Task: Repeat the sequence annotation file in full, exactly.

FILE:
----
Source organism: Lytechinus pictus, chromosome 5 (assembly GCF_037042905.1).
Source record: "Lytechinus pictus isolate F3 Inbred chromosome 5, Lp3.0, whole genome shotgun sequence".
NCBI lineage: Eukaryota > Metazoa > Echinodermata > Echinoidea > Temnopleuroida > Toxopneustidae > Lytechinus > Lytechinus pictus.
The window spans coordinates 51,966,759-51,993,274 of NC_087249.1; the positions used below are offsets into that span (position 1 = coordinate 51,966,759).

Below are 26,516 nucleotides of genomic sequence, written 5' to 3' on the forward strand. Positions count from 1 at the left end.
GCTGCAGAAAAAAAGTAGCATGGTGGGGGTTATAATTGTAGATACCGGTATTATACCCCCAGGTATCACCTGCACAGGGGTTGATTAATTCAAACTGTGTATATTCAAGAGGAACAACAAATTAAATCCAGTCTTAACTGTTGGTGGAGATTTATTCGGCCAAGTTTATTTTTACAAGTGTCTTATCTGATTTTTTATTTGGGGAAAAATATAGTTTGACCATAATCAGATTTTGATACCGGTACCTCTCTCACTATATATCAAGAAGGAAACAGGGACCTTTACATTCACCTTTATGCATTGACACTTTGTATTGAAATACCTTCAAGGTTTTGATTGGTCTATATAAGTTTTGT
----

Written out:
Source organism: Lytechinus pictus, chromosome 5 (assembly GCF_037042905.1).
Source record: "Lytechinus pictus isolate F3 Inbred chromosome 5, Lp3.0, whole genome shotgun sequence".
NCBI lineage: Eukaryota > Metazoa > Echinodermata > Echinoidea > Temnopleuroida > Toxopneustidae > Lytechinus > Lytechinus pictus.
The window spans coordinates 51,966,759-51,993,274 of NC_087249.1; the positions used below are offsets into that span (position 1 = coordinate 51,966,759).

Below are 26,516 nucleotides of genomic sequence, written 5' to 3' on the forward strand. Positions count from 1 at the left end.
GCTGCAGAAAAAAAGTAGCATGGTGGGGGTTATAATTGTAGATACCGGTATTATACCCCCAGGTATCACCTGCACAGGGGTTGATTAATTCAAACTGTGTATATTCAAGAGGAACAACAAATTAAATCCAGTCTTAACTGTTGGTGGAGATTTATTCGGCCAAGTTTATTTTTACAAGTGTCTTATCTGATTTTTTATTTGGGGAAAAATATAGTTTGACCATAATCAGATTTTGATACCGGTACCTCTCTCACTATATATCAAGAAGGAAACAGGGACCTTTACATTCACCTTTATGCATTGACACTTTGTATTGAAATACCTTCAAGGTTTTGATTGGTCTATATAAGTTTTGT